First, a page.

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The A380's upper deck extends along the entire length of the fuselage, with a width equivalent to a wide-body aircraft. As of March 2013, Airbus has received 262 firm orders for the A380 and delivered 101 aircraft. In the summer of 1988, a group of Airbus engineers led by Jean Roeder began work in secret on the development of an ultra-high-capacity airliner (UHCA), both to complete its own range of products and to break the dominance that Boeing had enjoyed in this market segment since the early 1970s with its 747.
In January 1993, Boeing and several companies in the Airbus consortium started a joint feasibility study of an aircraft known as the Very Large Commercial Transport (VLCT), aiming to form a partnership to share the limited market.
In June 1994, Airbus announced its plan to develop its own very large airliner, designated the A3XX. Major structural sections of the A380 are built in France, Germany, Spain, and the United Kingdom. In Saint-Nazaire in western France, the ship trades the fuselage sections from Hamburg for larger, assembled sections, some of which include the nose. After assembly, the aircraft are flown to Hamburg Finkenwerder Airport (XFW) to be furnished and painted.
On 14 February 2006, during the destructive wing strength certification test on MSN5000, the test wing of the A380 failed at 145% of the limit load, short of the required 150% level. The first A380 using GP7200 engines—serial number MSN009 and registration F-WWEA flew on 25 August 2006. Airbus obtained type certificates for the A380-841 and A380-842 model from the EASA and FAA on 12 December 2006 in a joint ceremony at the company's French headquarters, receiving the ICAO code A388.
Initial production of the A380 was troubled by delays attributed to the 530 km (330 mi) of wiring in each aircraft. Airbus announced the first delay in June 2005 and notified airlines that deliveries would be delayed by six months. As Airbus prioritized the work on the A380-800 over the A380F, freighter orders were cancelled by FedEx and UPS, or converted to A380-800 by Emirates and ILFC.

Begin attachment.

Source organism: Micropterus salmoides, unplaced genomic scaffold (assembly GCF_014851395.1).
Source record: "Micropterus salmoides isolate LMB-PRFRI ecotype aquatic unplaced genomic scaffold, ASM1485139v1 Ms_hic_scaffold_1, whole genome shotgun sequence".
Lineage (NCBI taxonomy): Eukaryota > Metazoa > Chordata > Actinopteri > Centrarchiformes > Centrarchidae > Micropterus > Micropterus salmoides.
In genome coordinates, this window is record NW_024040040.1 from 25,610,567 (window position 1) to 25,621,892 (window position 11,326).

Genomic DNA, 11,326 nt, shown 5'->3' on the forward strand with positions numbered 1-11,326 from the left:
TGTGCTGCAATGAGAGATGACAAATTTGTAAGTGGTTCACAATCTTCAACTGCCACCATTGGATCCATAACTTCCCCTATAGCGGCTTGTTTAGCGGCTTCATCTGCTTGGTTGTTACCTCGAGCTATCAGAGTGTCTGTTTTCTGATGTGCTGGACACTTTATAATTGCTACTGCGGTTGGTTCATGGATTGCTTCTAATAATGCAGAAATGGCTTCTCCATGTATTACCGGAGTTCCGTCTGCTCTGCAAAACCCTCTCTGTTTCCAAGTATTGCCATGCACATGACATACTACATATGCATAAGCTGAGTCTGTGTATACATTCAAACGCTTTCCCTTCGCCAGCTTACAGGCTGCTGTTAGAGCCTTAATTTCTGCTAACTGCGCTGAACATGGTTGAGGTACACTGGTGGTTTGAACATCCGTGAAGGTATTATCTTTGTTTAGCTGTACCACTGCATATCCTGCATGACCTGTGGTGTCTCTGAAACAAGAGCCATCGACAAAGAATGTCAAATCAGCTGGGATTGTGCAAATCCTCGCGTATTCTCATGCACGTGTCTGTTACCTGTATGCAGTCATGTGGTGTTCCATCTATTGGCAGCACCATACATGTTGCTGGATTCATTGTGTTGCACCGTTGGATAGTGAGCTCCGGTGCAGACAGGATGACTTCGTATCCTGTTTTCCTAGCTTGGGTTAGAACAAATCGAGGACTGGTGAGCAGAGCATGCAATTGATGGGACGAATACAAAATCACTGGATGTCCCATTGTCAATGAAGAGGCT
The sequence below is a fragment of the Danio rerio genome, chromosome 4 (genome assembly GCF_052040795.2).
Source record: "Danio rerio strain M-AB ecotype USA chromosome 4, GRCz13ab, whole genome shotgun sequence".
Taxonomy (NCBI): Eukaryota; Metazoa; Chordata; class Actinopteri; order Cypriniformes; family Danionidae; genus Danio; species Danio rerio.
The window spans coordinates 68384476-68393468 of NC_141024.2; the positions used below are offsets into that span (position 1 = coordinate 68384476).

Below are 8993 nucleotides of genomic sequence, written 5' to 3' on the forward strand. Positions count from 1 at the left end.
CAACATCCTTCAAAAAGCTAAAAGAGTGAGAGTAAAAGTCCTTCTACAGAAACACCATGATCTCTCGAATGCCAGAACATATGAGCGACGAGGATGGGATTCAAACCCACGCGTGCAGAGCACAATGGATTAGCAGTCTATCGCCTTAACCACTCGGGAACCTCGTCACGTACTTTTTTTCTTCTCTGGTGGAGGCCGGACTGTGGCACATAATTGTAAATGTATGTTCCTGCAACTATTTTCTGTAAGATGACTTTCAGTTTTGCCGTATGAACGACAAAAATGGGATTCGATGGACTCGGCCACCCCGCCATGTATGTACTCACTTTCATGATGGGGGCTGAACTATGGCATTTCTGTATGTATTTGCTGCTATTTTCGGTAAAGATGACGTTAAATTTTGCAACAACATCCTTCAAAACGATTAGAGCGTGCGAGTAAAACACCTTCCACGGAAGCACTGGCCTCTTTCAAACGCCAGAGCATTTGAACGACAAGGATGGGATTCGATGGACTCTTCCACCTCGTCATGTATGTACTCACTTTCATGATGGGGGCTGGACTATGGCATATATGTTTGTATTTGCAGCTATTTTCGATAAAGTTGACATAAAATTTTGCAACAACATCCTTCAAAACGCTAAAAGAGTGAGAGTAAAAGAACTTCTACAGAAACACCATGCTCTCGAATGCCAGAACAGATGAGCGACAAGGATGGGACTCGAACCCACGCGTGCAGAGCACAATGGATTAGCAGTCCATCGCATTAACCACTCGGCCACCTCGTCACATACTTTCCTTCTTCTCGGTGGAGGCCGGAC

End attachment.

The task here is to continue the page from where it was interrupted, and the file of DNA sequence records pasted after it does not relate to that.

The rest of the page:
Dubbed the Superjumbo by the media the first aircraft, MSN003, (registered as 9V-SKA) was delivered to Singapore Airlines on 15 October 2007 and entered service on 25 October 2007 with flight number SQ380 between Singapore and Sydney.
Emirates was the second airline to receive the A380 and commenced services between Dubai and New York in August 2008. In February 2009, the one millionth passenger was flown with Singapore Airlines and by May of that year 1,500,000 passengers had flown on 4,200 flights totalling 41,000 hours.
During repairs following the Qantas Flight 32 engine failure incident, cracks were discovered in fittings within the wings. The A380's wing is sized for a maximum take-off weight (MTOW) over 650 tonnes in order to accommodate these future versions, albeit with some strengthening required. The common wing design approach sacrifices fuel efficiency (due to a weight penalty) on the A380-800 passenger model, but Airbus estimates that the size of the aircraft, coupled with the uses of advanced technology, will provide lower operating costs per passenger than the 747-400 and older 747 variants.
The A380 is available with two types of turbofan engines, the Rolls-Royce Trent 900 (variants A380-841, A380-842 and A380-843F) or the Engine Alliance GP7000 (A380-861 and A380-863F). The A380 was initially planned without thrust reversers, incorporating sufficient braking capacity to do without them.
The A380 was used to demonstrate the viability of a synthetic fuel comprising standard jet fuel with a natural-gas-derived component. The Auxiliary power unit comprises the Auxiliary Power Unit (APU), the electronic control box (ECB), and mounting hardware. While most of the fuselage is aluminium, composite materials comprise more than 20% of the A380's airframe. The A380 employs an Integrated Modular Avionics (IMA) architecture, first used in advanced military aircraft, such as the Lockheed Martin F-22 Raptor, Lockheed Martin F-35 Lightning II, and Dassault Rafale.